I'm a late adopter to the 29er group.
Got a new bike a couple of weeks ago with 2x 10 Shimano (38/26) with 11-36 cassette.
Basically I have less lower gearing than I'm used to. The shifting with that 12-tooth jump is quite lazy, much slower than my old triple.
If I ride the big ring I end up at the wrong end of the cassette where the gear steps are huge. If I ride the little ring I either run out of top end or low end so I am constantly moving between the two.
I looked at running a 24 "granny" to resolve the lower gearing issue but that doesn't solve my issue of when I get to the top of the hill and want to bomb down I'm tapped out at around 50km/ph due to the smaller than I am used to "big" ring.
Solution, I'm going "back" to a 3x system. 24/32/42 - I'll be in the middle ring 90% of the time, decent climb or creek crossing and I'm into the granny, descent and its big ring time.
I know a lot of people seem to advocate the 1x and 2x systems and I guess you need gearing for where you ride. Where I ride varies vastly and I've got better things to do than to replace chain rings depending on the course.
I ride my bikes, walking climbs is not an option and in my lowest possible gear I'm still faster than the quickest walker despite what anyone without "low" gearing will have you believe. I love getting up those "unrideable" sections and passing walkers on the way.
Long live the triple.
So much of the new MTB kit seems like an excuse for marketing. I'm still thrashing around on my venerable 2006 Trek 8000 running 3X9 Deore LX/XT which just doesn't break, but when it finally does I'm at a bit of a loss as to what I'd replace it with. I've tried the new 29er breed and just don't like their lack of maneuverability on tight twisty single track, and the slower acceleration out of really big holes/ rapid incline changes. Sure on a swoopy fire trail they roll faster and carry over stuff better, but they just don't feel right to me when the going gets really tough. And as you say the 2X10 gearing seems all wrong for a proper XC course which ranges from one extreme to another. Stick with the 3X9 and enjoy the sound of that evil chain slap that only a triple can give you!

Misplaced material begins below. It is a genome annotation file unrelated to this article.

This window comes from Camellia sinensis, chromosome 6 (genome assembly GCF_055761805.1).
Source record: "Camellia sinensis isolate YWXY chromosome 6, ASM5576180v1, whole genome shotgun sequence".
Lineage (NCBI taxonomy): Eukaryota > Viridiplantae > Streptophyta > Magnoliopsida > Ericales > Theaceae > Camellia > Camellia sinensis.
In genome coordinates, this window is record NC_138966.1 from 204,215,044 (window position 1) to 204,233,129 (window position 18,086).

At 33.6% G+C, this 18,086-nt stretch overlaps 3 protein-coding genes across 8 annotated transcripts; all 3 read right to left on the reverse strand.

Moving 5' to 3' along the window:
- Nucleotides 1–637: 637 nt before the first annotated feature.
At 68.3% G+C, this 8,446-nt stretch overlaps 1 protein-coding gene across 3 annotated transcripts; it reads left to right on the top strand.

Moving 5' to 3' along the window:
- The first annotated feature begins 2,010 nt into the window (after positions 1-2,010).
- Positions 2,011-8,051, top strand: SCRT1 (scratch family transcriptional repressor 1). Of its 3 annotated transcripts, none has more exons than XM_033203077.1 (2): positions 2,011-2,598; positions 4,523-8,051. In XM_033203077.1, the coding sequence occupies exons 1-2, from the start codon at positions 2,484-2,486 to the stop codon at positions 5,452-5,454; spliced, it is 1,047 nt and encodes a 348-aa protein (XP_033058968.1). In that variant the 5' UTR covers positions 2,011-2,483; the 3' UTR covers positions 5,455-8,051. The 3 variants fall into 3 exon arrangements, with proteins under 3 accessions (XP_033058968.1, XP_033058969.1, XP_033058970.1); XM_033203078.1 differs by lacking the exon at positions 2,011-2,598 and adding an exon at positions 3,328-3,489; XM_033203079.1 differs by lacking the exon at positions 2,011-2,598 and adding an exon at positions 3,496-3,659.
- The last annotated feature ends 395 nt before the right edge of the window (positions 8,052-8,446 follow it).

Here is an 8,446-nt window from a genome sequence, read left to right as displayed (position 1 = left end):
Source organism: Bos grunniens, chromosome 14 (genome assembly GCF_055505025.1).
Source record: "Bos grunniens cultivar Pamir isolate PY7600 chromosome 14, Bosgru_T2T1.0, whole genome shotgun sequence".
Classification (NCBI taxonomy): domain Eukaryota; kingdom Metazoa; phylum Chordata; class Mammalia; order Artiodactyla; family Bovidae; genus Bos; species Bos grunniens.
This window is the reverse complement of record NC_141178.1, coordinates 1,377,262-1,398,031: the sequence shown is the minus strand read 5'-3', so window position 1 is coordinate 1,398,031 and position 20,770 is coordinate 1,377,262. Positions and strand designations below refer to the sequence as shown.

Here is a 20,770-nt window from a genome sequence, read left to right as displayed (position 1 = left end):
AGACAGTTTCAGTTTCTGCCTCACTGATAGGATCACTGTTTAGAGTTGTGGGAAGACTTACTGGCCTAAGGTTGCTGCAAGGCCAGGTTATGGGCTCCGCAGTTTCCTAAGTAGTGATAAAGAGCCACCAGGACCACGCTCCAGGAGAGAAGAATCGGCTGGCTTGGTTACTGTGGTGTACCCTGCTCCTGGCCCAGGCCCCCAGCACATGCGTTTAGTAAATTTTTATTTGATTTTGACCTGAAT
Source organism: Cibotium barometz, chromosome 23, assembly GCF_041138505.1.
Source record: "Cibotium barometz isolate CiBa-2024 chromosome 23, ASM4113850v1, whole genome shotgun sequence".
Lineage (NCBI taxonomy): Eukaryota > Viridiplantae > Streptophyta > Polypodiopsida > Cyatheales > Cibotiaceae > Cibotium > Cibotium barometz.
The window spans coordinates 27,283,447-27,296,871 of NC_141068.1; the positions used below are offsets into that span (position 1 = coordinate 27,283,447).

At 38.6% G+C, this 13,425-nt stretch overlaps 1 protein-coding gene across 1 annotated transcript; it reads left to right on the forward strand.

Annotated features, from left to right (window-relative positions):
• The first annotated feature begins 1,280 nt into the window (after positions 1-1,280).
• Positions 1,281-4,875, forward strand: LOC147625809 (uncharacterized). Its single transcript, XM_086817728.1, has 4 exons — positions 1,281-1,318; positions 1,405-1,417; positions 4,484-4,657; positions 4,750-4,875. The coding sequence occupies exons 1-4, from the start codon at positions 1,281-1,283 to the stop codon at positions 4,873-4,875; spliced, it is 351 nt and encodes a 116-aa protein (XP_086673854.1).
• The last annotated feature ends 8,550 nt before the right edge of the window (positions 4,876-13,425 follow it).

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I rode an alfine8 (about 300% ratio) and it seemed more than enough for most. Struggled up some bigger climbs but downhill was ok - no road speeds here all trails. Now I'm running a 38/24 front and 11-36 at the rear - the lowest gear is way overkill for me. I think double cranks are heaps better than triples but not a big fan of the massive overlaps in gears. They need to make gear ratios more appealing to the average joes (like me) - especially for hybrid bikes which are meant to do both rough and road riding. Average Joes don't want to do practically vertical climbs or blast at 80kph down a descent. A 28/44 with a 11-34 is probably a really cheap price-point whilst meeting this criteria. Isn't it about time they had customizable chain rings?
Edit - also the 10 speed in MTB is the biggest crock of marketing every. Cadence has little value in mtb but being able to change gears faster (less to shift) makes it heaps more effective. Just waiting for someone to make an affordable hub gear that doesn't piss out oil like the alfine 11!